OAKLAND, Calif. (AP) — Kaiser Permanente and consumer activists announced a legal settlement Thursday that will require the health care giant to disclose the guidelines and financial incentives that influence the medical decisions of its doctors.
The agreement settled a 1999 lawsuit and is expected to shed light on the cost controls of health maintenance organizations.
The settlement requires the Oakland-based company to post on the Internet its guidelines for what kind of treatment patients can expect for an illness, and how doctors are compensated for their services.
The settlement applies only to California, Kaiser Permanente spokeswoman Beverly Hayon said.
The company has more than 8 million patients across the country — about two-thirds of them in California.
Hayon said she didn’t know when the information would be posted.
Kaiser Permanente is unlike other HMOs in the state because it’s a health insurance company that also has a doctors group, said Steven Fisher, deputy director of the state Department of Managed Health Care. Typically, HMOs contract with doctors.
“It’s always a victory when adversaries stop shooting at each other and come to an agreement in favor of patients,” Fisher said.
The Foundation for Taxpayer and Consumer Rights, Consumers for Quality Care and the Steven Andrew Olsen Coalition for Patients’ Rights sued Kaiser Permanente in San Francisco court on allegations that a company ad campaign inaccurately portrayed its doctors as unhampered by financial constraints on patient care.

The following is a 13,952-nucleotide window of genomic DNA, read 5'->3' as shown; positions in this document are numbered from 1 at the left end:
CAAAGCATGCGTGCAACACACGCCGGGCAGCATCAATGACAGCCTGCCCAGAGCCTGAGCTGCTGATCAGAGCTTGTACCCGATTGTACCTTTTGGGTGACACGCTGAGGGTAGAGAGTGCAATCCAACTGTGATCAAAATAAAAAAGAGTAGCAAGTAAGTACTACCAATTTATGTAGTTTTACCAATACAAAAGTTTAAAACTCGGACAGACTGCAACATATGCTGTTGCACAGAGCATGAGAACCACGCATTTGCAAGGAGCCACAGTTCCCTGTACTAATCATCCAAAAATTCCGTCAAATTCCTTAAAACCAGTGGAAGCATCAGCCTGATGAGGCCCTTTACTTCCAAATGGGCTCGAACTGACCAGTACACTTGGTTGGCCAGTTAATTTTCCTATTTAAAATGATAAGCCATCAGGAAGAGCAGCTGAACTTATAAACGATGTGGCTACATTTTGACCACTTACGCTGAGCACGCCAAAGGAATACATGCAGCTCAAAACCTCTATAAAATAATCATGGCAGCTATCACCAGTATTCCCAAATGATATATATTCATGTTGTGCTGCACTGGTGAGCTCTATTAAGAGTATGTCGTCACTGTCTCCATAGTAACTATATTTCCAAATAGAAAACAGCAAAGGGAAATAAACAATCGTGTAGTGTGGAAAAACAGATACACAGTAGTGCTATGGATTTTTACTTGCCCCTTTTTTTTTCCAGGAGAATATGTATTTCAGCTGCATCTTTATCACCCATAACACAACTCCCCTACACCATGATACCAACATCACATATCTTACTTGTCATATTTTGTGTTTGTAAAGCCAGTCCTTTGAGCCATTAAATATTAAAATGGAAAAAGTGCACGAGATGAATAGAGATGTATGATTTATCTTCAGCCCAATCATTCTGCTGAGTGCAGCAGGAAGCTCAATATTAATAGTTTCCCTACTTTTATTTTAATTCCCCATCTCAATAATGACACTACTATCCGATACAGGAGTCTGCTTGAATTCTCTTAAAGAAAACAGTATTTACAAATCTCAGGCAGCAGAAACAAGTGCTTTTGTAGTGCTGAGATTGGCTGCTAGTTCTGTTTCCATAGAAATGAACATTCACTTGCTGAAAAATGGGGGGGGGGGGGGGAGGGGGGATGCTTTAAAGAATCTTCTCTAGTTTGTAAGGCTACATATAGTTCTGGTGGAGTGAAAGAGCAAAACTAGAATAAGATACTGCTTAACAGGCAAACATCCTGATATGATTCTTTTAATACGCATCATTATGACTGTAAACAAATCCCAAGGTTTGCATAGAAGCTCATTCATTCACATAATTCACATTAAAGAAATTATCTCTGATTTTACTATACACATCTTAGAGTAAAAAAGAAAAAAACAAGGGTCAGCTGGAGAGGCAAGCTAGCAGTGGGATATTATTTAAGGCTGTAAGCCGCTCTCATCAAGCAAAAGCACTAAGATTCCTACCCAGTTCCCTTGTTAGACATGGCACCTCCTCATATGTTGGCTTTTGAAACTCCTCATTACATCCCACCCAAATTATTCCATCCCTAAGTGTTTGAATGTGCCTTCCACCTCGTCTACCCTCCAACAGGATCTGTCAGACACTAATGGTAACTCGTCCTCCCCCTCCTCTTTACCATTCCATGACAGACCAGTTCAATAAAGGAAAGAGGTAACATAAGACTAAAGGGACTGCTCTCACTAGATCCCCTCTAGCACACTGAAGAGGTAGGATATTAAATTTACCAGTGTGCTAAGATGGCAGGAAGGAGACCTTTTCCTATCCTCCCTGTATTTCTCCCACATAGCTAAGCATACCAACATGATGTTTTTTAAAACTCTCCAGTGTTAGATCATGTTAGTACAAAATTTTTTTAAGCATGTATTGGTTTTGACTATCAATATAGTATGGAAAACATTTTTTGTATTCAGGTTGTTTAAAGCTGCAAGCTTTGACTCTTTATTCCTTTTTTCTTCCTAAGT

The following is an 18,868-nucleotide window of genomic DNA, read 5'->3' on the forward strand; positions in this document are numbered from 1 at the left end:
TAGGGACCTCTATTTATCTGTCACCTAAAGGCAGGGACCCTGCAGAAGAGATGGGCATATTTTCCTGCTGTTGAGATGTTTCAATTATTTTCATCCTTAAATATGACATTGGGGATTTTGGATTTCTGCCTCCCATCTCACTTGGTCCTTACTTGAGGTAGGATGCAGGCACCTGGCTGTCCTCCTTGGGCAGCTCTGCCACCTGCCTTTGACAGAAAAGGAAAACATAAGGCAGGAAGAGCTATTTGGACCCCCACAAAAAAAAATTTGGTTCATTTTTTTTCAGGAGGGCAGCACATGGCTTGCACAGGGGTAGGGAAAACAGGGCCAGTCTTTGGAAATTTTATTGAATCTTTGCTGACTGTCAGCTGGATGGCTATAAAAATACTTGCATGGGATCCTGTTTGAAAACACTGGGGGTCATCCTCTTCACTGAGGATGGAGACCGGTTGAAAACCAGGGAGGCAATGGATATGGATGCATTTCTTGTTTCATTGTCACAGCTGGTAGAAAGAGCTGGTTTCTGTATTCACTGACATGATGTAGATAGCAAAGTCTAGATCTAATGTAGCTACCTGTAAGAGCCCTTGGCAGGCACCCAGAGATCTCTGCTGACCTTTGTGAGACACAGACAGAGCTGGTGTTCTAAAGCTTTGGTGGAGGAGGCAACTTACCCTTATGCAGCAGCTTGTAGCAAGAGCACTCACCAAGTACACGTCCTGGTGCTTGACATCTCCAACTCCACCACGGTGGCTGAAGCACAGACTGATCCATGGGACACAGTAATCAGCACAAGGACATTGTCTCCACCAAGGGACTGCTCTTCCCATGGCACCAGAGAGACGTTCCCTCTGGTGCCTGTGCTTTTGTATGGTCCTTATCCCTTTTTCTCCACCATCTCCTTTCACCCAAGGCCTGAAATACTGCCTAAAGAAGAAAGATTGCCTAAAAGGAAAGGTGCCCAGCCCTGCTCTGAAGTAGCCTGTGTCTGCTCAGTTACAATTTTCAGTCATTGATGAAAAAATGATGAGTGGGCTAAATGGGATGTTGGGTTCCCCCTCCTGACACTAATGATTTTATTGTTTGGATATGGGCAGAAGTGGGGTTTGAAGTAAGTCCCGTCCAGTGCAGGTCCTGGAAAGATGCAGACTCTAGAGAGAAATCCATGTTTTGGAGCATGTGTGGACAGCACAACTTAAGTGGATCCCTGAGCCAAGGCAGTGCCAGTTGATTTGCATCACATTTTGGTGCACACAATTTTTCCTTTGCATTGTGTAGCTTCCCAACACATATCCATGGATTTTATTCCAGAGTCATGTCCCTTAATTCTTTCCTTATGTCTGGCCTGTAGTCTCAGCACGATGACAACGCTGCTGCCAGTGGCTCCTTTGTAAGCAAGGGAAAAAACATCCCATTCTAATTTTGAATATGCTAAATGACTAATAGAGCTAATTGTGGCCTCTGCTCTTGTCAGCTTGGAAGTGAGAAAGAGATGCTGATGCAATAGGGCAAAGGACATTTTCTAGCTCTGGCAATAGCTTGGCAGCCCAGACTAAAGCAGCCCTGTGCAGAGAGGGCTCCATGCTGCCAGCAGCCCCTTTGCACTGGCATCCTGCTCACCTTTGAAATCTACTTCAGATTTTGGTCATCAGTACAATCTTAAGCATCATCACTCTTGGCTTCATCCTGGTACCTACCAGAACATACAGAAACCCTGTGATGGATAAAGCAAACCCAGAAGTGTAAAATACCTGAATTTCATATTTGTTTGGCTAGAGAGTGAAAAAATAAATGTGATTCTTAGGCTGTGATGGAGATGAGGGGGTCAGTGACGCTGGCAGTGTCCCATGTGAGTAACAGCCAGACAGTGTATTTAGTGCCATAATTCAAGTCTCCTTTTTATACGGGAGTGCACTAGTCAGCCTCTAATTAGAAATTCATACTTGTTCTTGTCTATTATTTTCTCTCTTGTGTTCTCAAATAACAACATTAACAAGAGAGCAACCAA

“This is a really important step for public disclosure that every other HMO in the nation should follow,” said Jamie Court, executive director of the Foundation for Taxpayer and Consumer Rights.
Under the agreement, Kaiser Permanente will expand efforts to let patients chose a personal doctor, continue physician recruitment and take part in a statewide study on emergency care services.
The company also said its customer service employees are not receiving financial incentives to keep patients away from doctors. Kaiser Permanente had come under fire for a bonus it offered call center employees if their calls with patients averaged less than 3 minutes, 45 seconds and if they scheduled appointments for 15 to 35 percent of patients who called.
Kaiser Permanente said the bonuses were not intended to make it difficult for patients to access care, but were instead intended to reward good service. The company said it was a pilot program that has been discontinued.
On the Net: Kaiser Permanente: http://kaiserpermanente.org
California Department of Managed Health Care: http://www.hmohelp.ca.gov
Foundation for Taxpayer and Consumer Rights: http://www.consumerwatchdog.org